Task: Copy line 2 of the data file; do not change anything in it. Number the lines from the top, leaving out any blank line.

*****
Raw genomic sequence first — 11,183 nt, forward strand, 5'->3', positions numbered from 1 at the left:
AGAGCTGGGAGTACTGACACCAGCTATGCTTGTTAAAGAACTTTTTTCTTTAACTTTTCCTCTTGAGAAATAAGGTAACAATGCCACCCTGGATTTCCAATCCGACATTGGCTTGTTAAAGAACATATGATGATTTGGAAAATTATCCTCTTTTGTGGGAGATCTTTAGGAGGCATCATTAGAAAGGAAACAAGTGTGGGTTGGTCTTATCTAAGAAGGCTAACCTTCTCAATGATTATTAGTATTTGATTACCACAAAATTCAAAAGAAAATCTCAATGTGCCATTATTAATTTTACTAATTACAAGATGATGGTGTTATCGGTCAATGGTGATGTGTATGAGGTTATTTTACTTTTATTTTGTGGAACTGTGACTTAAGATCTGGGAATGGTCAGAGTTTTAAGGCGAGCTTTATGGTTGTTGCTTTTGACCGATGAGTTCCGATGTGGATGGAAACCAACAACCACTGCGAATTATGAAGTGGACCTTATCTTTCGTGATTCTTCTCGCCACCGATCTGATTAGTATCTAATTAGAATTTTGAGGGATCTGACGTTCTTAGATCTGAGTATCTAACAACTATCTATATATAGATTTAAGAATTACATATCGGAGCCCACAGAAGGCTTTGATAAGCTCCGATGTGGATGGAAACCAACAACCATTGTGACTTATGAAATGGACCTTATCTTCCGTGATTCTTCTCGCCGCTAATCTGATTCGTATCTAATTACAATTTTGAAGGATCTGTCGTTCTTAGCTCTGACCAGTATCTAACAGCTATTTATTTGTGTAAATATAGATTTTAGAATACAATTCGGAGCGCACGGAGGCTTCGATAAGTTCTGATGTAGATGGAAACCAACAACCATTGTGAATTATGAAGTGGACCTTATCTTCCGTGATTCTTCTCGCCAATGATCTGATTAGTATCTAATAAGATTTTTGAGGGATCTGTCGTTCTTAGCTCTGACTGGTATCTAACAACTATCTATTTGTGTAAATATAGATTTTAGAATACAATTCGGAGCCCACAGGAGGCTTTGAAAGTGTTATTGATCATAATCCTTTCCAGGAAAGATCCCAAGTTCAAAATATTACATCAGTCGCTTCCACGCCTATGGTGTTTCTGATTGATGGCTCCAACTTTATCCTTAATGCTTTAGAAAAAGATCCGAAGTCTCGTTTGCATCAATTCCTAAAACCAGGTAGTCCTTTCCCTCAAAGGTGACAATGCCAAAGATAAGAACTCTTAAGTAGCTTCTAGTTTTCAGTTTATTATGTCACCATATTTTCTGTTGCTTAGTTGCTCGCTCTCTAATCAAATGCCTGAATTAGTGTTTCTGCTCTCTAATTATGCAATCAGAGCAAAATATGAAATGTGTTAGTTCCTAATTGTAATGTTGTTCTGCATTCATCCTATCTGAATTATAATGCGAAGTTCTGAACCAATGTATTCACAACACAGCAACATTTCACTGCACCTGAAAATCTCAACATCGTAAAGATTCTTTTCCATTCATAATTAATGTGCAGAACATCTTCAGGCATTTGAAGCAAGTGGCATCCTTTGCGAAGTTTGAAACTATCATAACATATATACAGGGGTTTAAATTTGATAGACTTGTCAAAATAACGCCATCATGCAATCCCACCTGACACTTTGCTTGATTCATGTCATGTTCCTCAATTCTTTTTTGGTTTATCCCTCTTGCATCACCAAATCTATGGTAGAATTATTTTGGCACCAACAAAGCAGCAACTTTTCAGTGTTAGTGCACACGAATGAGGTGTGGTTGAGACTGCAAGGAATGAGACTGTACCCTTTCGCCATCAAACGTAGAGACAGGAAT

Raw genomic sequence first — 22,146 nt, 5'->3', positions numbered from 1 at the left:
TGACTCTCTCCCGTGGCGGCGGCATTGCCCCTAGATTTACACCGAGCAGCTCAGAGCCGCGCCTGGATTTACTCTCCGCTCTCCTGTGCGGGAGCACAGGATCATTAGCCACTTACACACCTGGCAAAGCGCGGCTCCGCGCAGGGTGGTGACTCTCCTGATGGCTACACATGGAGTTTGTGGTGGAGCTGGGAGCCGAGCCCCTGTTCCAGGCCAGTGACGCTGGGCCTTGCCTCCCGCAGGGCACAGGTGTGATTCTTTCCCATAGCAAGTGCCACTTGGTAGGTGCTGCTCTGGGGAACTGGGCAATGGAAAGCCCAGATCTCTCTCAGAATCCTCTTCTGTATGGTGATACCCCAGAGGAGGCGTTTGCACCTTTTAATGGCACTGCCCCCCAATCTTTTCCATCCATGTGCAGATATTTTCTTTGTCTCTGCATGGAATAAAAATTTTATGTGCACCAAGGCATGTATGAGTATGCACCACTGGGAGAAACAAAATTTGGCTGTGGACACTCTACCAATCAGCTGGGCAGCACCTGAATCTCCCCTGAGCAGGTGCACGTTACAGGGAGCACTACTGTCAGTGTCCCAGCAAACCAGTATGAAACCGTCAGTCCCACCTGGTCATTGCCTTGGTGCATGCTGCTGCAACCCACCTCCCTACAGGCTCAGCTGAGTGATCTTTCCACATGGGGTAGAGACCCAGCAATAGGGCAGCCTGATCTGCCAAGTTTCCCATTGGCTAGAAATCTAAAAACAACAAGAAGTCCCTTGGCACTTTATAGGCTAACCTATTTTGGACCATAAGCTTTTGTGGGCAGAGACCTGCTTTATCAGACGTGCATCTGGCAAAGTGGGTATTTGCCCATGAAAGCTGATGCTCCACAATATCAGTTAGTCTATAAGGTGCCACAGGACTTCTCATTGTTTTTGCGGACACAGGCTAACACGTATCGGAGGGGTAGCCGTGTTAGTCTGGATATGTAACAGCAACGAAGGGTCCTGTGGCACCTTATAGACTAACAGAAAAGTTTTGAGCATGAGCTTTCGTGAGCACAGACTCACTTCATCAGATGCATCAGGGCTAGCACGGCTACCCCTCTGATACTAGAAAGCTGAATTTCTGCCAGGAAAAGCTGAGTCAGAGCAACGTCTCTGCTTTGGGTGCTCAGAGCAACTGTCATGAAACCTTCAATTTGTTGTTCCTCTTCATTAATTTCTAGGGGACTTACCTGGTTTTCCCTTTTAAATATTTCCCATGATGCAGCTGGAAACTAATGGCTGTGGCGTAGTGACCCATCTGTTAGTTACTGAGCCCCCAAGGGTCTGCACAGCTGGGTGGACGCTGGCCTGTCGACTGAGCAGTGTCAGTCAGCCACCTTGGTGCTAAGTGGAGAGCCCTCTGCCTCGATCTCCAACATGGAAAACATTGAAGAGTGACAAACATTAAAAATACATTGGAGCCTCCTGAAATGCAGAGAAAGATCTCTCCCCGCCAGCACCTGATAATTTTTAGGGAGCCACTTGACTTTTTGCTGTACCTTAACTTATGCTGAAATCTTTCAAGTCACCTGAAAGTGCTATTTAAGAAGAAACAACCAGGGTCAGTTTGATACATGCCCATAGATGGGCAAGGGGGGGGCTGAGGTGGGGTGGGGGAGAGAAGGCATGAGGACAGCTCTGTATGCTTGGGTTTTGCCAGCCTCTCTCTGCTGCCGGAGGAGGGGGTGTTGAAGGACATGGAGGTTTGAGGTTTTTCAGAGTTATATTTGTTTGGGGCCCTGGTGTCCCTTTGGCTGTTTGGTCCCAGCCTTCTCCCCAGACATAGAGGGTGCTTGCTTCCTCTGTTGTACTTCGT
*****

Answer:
AGAGCTGGGAGTACTGACACCAGCTATGCTTGTTAAAGAACTTTTTTCTTTAACTTTTCCTCTTGAGAAATAAGGTAACAATGCCACCCTGGATTTCCAATCCGACATTGGCTTGTTAAAGAACATATGATGATTTGGAAAATTATCCTCTTTTGTGGGAGATCTTTAGGAGGCATCATTAGAAAGGAAACAAGTGTGGGTTGGTCTTATCTAAGAAGGCTAACCTTCTCAATGATTATTAGTATTTGATTACCACAAAATTCAAAAGAAAATCTCAATGTGCCATTATTAATTTTACTAATTACAAGATGATGGTGTTATCGGTCAATGGTGATGTGTATGAGGTTATTTTACTTTTATTTTGTGGAACTGTGACTTAAGATCTGGGAATGGTCAGAGTTTTAAGGCGAGCTTTATGGTTGTTGCTTTTGACCGATGAGTTCCGATGTGGATGGAAACCAACAACCACTGCGAATTATGAAGTGGACCTTATCTTTCGTGATTCTTCTCGCCACCGATCTGATTAGTATCTAATTAGAATTTTGAGGGATCTGACGTTCTTAGATCTGAGTATCTAACAACTATCTATATATAGATTTAAGAATTACATATCGGAGCCCACAGAAGGCTTTGATAAGCTCCGATGTGGATGGAAACCAACAACCATTGTGACTTATGAAATGGACCTTATCTTCCGTGATTCTTCTCGCCGCTAATCTGATTCGTATCTAATTACAATTTTGAAGGATCTGTCGTTCTTAGCTCTGACCAGTATCTAACAGCTATTTATTTGTGTAAATATAGATTTTAGAATACAATTCGGAGCGCACGGAGGCTTCGATAAGTTCTGATGTAGATGGAAACCAACAACCATTGTGAATTATGAAGTGGACCTTATCTTCCGTGATTCTTCTCGCCAATGATCTGATTAGTATCTAATAAGATTTTTGAGGGATCTGTCGTTCTTAGCTCTGACTGGTATCTAACAACTATCTATTTGTGTAAATATAGATTTTAGAATACAATTCGGAGCCCACAGGAGGCTTTGAAAGTGTTATTGATCATAATCCTTTCCAGGAAAGATCCCAAGTTCAAAATATTACATCAGTCGCTTCCACGCCTATGGTGTTTCTGATTGATGGCTCCAACTTTATCCTTAATGCTTTAGAAAAAGATCCGAAGTCTCGTTTGCATCAATTCCTAAAACCAGGTAGTCCTTTCCCTCAAAGGTGACAATGCCAAAGATAAGAACTCTTAAGTAGCTTCTAGTTTTCAGTTTATTATGTCACCATATTTTCTGTTGCTTAGTTGCTCGCTCTCTAATCAAATGCCTGAATTAGTGTTTCTGCTCTCTAATTATGCAATCAGAGCAAAATATGAAATGTGTTAGTTCCTAATTGTAATGTTGTTCTGCATTCATCCTATCTGAATTATAATGCGAAGTTCTGAACCAATGTATTCACAACACAGCAACATTTCACTGCACCTGAAAATCTCAACATCGTAAAGATTCTTTTCCATTCATAATTAATGTGCAGAACATCTTCAGGCATTTGAAGCAAGTGGCATCCTTTGCGAAGTTTGAAACTATCATAACATATATACAGGGGTTTAAATTTGATAGACTTGTCAAAATAACGCCATCATGCAATCCCACCTGACACTTTGCTTGATTCATGTCATGTTCCTCAATTCTTTTTTGGTTTATCCCTCTTGCATCACCAAATCTATGGTAGAATTATTTTGGCACCAACAAAGCAGCAACTTTTCAGTGTTAGTGCACACGAATGAGGTGTGGTTGAGACTGCAAGGAATGAGACTGTACCCTTTCGCCATCAAACGTAGAGACAGGAAT